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If neutrinos are their own antimatter 
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#1
Jun1014, 10:56 AM

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This article on Majorana particles:
http://news.yahoo.com/huntsourcema...130052152.html If neutrinos are their own antimatter partners, it could help explain a fundamental mystery of the universe: Why matter exists at all. and If the predictions of the Standard Model — the dominant theory of particle physics that explains subatomic particles — were correct, "you'd expect to produce equal amounts of matter and antimatter" How is it that a neutrino property (own antiparticle? maybe no antiparticle?) causes more matter to be produced then antimatter? 


#2
Jun1014, 12:45 PM

P: 891

I am not sure whether what that article says is correct or not.
The main thing with the neutrinoless double beta decay is that in fact you have a production of the extra two electrons...and only... neutrinos annihilate with itself so you have a lepton number violation (2 neutrons for example will give 2 protons and 2 electrons as a final result)... Of course I am not so into that idea because I think the matterantimatter asymmetry should have happened before the formation of nuclei, especially heavy nuclei which seem to be subject in the double beta decays (Germanium for example) with reasonable amount of lifetimes... 


#3
Jun1014, 12:48 PM

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I think it would only "help to explain" this, not really explain it very much if you ask me. Neutrinos and antineutrinos being the "same" particle really means that they are different helicity states of one another (technically, since neutrinos do have some mass, it should be different spin states, but neutrinos are so light it's not a huge sin, phenomenologically speaking, to regard them as mass less in many cases). The neutrinos would simply be the lefthanded helicity states and the antineutrinos would be the right handed ones.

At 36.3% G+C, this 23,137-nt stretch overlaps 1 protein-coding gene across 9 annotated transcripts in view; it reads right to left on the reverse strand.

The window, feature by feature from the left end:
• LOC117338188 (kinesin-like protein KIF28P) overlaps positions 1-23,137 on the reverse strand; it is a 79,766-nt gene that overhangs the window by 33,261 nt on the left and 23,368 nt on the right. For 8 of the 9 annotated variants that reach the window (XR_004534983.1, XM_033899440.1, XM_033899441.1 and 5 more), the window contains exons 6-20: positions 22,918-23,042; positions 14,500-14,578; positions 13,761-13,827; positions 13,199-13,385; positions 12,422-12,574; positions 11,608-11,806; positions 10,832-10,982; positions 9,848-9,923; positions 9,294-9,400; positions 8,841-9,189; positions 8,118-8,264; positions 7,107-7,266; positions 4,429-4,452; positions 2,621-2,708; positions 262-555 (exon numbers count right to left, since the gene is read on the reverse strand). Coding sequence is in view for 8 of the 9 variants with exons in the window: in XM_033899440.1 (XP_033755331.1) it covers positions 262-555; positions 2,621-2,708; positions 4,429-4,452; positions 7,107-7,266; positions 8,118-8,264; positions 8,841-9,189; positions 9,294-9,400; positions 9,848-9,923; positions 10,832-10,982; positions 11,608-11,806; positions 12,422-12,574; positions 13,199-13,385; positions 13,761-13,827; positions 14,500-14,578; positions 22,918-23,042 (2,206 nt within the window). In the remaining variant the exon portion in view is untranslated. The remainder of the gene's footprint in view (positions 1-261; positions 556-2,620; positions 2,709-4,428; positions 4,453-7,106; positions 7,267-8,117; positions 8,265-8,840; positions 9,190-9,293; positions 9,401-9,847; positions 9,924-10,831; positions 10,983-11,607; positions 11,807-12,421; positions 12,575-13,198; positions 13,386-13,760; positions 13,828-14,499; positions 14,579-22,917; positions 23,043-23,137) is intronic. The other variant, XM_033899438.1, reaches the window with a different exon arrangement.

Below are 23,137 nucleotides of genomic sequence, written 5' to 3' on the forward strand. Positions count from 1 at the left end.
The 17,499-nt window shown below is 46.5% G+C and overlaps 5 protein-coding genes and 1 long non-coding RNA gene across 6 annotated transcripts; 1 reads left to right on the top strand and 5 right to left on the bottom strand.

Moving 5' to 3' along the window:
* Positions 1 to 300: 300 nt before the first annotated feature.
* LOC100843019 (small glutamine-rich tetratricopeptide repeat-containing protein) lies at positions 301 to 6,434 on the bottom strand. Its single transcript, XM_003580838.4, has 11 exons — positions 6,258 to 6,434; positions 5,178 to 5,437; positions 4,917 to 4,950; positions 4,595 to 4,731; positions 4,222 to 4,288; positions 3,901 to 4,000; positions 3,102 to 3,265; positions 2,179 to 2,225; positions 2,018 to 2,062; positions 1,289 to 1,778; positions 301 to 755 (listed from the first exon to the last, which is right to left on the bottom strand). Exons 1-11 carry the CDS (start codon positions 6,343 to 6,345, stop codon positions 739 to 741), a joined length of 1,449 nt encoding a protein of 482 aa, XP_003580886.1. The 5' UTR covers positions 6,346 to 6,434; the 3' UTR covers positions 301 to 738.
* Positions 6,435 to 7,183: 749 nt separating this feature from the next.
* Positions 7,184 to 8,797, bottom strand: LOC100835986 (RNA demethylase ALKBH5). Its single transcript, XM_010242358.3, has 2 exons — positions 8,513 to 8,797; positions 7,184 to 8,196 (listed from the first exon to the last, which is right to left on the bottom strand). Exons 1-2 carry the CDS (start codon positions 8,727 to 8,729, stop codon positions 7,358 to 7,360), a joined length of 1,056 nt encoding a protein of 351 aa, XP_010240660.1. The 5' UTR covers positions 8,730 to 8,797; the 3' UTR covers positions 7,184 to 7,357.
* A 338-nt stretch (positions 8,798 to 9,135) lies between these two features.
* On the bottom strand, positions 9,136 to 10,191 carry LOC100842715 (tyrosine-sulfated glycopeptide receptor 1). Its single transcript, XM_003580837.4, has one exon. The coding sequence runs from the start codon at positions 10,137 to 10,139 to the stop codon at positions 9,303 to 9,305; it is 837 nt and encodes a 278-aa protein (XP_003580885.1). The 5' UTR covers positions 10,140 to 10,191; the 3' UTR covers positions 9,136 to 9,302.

It is a known fact that the weak force is lefthanded biased. It violates parity conservation by preferring left handed interactions. In this way, I suppose, one might argue that the matterantimatter disproportion could be partly due to the lefthanded nature of the weak force (a property that is already explained in the standard model). But, and someone chime in here if I'm wrong (which I very well might be!), this wouldn't really help us for the particles which we DO KNOW are NOT Majorana in nature. 


#4
Jun1014, 01:06 PM

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If neutrinos are their own antimatter
The original article can be found here: http://arxiv.org/abs/1402.6956, Search for Majorana neutrinos with the first two years of EXO200 data. Baryon asymmetry [an excess of matter] can be produced as a consequence of CP [charge parity] violations. This have been observed for quarks, but, not for neutrinos until about a year ago by the T2k collaboration  re: http://t2kexperiment.org/2013/07/ne...ronneutrinos/



#5
Jun1014, 02:53 PM

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It just reports oscillations from muon neutrinos to electron neutrinos. How is this any different from the OPERA experiment, which observed the oscillation of muon neutrinos to tau neutrinos? 


#6
Jun1014, 08:55 PM

P: 365